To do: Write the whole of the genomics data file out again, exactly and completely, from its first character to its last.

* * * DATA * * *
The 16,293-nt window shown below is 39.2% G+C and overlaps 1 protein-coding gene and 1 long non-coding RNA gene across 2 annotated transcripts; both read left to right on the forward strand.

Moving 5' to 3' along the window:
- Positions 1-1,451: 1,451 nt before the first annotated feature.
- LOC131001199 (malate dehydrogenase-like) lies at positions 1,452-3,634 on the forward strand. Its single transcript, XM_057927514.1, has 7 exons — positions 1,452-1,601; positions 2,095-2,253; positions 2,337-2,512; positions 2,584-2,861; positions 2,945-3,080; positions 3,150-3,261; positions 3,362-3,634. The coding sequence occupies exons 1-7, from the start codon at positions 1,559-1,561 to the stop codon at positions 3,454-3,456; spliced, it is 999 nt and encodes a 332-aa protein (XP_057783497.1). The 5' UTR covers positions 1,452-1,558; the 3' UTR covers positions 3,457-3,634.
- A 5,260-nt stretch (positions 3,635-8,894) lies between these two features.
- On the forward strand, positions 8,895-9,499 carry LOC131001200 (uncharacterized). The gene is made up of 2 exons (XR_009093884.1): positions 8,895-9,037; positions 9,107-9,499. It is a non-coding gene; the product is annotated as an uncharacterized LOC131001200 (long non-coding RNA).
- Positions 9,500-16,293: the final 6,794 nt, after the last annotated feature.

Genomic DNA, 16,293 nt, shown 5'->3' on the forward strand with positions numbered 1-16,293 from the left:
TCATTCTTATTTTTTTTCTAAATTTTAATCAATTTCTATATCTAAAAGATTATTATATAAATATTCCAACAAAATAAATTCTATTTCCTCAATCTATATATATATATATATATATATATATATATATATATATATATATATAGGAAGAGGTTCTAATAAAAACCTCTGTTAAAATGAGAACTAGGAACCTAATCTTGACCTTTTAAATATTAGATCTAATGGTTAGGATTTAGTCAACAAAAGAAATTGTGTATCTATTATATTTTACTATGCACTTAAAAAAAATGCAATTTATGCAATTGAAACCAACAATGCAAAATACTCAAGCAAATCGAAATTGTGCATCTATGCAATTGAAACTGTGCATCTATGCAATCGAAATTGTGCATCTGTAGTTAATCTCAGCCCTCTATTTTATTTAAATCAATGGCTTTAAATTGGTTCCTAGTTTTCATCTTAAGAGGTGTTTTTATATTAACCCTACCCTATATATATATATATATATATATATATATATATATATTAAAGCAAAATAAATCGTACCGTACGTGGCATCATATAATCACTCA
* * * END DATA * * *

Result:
The 16,293-nt window shown below is 39.2% G+C and overlaps 1 protein-coding gene and 1 long non-coding RNA gene across 2 annotated transcripts; both read left to right on the forward strand.

Moving 5' to 3' along the window:
- Positions 1-1,451: 1,451 nt before the first annotated feature.
- LOC131001199 (malate dehydrogenase-like) lies at positions 1,452-3,634 on the forward strand. Its single transcript, XM_057927514.1, has 7 exons — positions 1,452-1,601; positions 2,095-2,253; positions 2,337-2,512; positions 2,584-2,861; positions 2,945-3,080; positions 3,150-3,261; positions 3,362-3,634. The coding sequence occupies exons 1-7, from the start codon at positions 1,559-1,561 to the stop codon at positions 3,454-3,456; spliced, it is 999 nt and encodes a 332-aa protein (XP_057783497.1). The 5' UTR covers positions 1,452-1,558; the 3' UTR covers positions 3,457-3,634.
- A 5,260-nt stretch (positions 3,635-8,894) lies between these two features.
- On the forward strand, positions 8,895-9,499 carry LOC131001200 (uncharacterized). The gene is made up of 2 exons (XR_009093884.1): positions 8,895-9,037; positions 9,107-9,499. It is a non-coding gene; the product is annotated as an uncharacterized LOC131001200 (long non-coding RNA).
- Positions 9,500-16,293: the final 6,794 nt, after the last annotated feature.

Genomic DNA, 16,293 nt, shown 5'->3' on the forward strand with positions numbered 1-16,293 from the left:
TCATTCTTATTTTTTTTCTAAATTTTAATCAATTTCTATATCTAAAAGATTATTATATAAATATTCCAACAAAATAAATTCTATTTCCTCAATCTATATATATATATATATATATATATATATATATATATATATATATATAGGAAGAGGTTCTAATAAAAACCTCTGTTAAAATGAGAACTAGGAACCTAATCTTGACCTTTTAAATATTAGATCTAATGGTTAGGATTTAGTCAACAAAAGAAATTGTGTATCTATTATATTTTACTATGCACTTAAAAAAAATGCAATTTATGCAATTGAAACCAACAATGCAAAATACTCAAGCAAATCGAAATTGTGCATCTATGCAATTGAAACTGTGCATCTATGCAATCGAAATTGTGCATCTGTAGTTAATCTCAGCCCTCTATTTTATTTAAATCAATGGCTTTAAATTGGTTCCTAGTTTTCATCTTAAGAGGTGTTTTTATATTAACCCTACCCTATATATATATATATATATATATATATATATATATATTAAAGCAAAATAAATCGTACCGTACGTGGCATCATATAATCACTCA